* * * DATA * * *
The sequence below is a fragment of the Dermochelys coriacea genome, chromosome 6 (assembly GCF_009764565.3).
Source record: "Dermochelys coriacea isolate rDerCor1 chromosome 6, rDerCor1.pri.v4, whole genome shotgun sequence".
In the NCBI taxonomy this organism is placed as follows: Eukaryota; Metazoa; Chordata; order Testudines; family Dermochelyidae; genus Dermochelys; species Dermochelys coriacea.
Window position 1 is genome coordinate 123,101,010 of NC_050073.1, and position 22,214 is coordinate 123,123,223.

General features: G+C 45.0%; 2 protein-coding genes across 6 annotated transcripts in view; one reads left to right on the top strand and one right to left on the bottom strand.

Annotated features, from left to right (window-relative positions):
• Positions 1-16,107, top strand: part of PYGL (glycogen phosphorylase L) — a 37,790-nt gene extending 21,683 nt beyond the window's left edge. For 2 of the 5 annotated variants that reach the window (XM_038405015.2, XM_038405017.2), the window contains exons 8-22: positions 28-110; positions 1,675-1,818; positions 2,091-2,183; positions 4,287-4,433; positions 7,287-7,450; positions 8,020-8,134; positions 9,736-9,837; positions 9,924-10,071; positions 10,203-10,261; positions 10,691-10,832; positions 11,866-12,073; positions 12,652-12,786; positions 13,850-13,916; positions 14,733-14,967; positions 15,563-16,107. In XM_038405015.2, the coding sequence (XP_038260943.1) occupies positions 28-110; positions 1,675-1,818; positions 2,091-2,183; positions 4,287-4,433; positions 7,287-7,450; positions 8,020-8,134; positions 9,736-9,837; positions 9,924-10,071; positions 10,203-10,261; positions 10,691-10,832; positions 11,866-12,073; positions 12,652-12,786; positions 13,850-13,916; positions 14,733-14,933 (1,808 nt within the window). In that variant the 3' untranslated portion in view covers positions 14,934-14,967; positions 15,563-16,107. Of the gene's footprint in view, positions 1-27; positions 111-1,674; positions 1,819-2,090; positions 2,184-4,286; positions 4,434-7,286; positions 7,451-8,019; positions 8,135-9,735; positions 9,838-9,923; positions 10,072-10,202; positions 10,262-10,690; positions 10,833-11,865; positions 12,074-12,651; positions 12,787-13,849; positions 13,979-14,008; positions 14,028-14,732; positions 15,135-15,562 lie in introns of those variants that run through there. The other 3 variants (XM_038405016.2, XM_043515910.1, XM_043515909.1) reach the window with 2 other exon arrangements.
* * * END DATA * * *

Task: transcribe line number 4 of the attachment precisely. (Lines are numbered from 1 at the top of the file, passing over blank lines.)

Window position 1 is genome coordinate 123,101,010 of NC_050073.1, and position 22,214 is coordinate 123,123,223.